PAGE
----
a presbyter of Lyons, who flourished towards the close of the fifth century, has been characterised by a French writer as at once the Maecenas and the Aristarchus of the literary men of that period, fostering them by his munificence and training them to excellence by his counsel. We find four letters addressed to him by his friend Sidonius Apollinaris, from the first of which we learn, that this collection of epistles was made at his suggestion and submitted to his criticism and correction.
Constantius, at the request of Patiens, bishop of Lyons, drew up a biography of Germanus, bishop of Auxerre, who died in A. D. 448.
This work, entitled Vita S. Germani Episcopi Autissiodorensis,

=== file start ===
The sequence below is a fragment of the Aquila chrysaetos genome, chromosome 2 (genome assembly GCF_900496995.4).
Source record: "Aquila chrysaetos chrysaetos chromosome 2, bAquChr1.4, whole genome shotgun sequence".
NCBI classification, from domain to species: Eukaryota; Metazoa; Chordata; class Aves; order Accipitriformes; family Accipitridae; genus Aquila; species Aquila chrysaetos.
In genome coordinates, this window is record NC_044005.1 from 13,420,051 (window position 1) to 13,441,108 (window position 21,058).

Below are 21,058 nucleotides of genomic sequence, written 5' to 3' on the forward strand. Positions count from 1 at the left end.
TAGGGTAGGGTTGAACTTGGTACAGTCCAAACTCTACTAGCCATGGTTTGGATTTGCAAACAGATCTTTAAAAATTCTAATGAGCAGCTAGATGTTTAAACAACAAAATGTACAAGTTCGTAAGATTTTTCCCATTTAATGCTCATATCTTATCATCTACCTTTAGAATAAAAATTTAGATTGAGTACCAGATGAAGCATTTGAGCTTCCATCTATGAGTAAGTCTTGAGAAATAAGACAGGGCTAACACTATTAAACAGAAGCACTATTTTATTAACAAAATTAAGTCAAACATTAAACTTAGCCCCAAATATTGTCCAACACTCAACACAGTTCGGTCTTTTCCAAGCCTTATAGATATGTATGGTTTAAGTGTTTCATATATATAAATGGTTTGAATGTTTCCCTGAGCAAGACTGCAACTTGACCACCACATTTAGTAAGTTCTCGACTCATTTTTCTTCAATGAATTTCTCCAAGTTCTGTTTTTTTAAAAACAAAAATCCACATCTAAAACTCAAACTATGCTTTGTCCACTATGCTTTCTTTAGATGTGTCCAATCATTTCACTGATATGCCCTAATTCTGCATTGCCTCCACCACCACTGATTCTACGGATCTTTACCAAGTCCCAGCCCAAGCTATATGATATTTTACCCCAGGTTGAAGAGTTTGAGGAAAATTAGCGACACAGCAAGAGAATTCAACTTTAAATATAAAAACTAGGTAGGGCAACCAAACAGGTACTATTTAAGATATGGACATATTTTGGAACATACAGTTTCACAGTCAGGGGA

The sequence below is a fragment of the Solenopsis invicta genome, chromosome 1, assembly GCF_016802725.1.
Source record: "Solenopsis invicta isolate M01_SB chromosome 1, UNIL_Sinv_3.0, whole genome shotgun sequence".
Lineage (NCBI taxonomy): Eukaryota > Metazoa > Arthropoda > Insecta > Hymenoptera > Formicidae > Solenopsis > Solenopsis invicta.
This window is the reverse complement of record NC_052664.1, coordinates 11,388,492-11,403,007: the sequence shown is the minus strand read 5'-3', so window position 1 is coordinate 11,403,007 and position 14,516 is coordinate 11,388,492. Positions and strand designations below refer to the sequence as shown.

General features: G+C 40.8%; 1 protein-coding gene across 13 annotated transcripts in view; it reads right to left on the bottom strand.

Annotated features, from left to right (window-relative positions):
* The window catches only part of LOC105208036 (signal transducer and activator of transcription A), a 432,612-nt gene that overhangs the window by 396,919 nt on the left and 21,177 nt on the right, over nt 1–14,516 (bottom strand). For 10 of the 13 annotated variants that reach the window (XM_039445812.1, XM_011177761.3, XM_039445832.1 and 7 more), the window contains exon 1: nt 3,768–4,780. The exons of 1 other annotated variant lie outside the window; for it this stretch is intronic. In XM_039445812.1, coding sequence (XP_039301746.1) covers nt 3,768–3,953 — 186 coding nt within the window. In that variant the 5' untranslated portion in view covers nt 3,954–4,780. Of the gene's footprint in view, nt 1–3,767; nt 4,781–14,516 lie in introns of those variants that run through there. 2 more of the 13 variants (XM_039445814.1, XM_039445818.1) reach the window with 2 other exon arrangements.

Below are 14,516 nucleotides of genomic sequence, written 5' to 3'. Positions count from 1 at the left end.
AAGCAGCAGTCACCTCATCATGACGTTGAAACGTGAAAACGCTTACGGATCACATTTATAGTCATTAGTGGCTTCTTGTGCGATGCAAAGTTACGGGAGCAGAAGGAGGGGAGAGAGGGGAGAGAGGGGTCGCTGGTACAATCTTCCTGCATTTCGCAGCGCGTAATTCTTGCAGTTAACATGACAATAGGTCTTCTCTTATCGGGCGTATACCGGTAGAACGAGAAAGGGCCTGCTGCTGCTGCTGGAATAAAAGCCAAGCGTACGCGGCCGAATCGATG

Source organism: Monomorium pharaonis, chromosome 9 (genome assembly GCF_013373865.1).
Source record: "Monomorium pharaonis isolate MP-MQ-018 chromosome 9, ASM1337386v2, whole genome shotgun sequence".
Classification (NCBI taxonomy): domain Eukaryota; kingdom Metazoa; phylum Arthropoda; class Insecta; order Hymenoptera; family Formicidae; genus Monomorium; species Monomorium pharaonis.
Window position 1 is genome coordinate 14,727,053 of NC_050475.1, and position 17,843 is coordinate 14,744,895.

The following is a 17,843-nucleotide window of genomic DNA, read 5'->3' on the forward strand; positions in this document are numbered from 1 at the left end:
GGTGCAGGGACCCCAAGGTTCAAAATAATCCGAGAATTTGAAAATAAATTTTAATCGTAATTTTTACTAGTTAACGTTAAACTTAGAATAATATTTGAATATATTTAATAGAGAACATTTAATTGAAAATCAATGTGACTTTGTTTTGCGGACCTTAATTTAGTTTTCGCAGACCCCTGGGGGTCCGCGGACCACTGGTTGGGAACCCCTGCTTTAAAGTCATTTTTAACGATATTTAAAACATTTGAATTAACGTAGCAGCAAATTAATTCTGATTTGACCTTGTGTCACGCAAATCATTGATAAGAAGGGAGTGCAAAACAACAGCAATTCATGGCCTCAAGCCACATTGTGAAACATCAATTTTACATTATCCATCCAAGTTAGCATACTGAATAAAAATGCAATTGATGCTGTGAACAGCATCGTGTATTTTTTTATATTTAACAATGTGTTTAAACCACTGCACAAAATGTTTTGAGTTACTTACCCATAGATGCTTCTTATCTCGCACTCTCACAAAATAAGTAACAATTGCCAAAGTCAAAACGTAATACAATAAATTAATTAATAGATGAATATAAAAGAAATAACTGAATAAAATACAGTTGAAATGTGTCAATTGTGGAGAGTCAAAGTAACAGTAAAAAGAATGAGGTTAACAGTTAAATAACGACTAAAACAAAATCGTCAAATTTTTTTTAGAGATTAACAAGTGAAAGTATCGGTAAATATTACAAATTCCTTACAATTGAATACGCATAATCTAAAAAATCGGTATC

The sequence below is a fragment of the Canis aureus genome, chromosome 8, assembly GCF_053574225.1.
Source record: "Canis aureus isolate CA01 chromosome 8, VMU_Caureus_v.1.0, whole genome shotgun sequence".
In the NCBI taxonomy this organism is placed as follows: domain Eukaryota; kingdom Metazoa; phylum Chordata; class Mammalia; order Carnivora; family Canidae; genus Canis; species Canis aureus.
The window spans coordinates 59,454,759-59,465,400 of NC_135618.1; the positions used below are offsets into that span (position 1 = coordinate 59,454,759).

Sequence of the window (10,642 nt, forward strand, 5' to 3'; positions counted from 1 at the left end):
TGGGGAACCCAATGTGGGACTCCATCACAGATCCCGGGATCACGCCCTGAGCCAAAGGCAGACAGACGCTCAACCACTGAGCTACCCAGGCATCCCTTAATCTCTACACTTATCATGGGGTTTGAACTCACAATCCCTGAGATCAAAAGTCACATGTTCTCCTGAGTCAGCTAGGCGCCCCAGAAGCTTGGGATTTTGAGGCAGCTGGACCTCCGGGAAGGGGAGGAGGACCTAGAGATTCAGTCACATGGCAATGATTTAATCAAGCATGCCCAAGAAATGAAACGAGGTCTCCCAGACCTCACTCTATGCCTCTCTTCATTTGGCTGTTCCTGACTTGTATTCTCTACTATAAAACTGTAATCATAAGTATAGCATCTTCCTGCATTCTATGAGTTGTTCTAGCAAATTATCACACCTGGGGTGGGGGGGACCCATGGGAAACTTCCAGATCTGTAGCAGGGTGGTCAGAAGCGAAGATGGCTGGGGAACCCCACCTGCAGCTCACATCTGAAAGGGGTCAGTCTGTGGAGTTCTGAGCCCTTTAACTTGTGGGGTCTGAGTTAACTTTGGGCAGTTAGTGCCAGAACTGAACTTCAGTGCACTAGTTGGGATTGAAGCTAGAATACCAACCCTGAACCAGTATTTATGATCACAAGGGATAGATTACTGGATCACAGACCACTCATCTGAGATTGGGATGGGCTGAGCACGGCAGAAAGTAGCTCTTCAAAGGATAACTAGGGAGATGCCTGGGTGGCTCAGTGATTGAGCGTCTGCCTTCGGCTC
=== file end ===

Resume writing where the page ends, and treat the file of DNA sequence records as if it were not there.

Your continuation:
appears from the second dedication to have been completed about A. D. 488, and is contained in the compilations of Surius and of the Bollandists under the Saints of July.
It was rendered into verse by Ericus, a Benedictine monk of Auxerre, who lived about A. D. 989, and translated into French by Arnauld d'Andilly.
Some persons have ascribed to Constantins the "Vita S. Justi Lugdunensis Episcopi," who died in A. D. 390, but there is no evidence that he was the author.
This performance also will be found in Surius under September 2nd, and has been translated into French by Le Maitre de Sacy in his " Vies des Pères du Désert."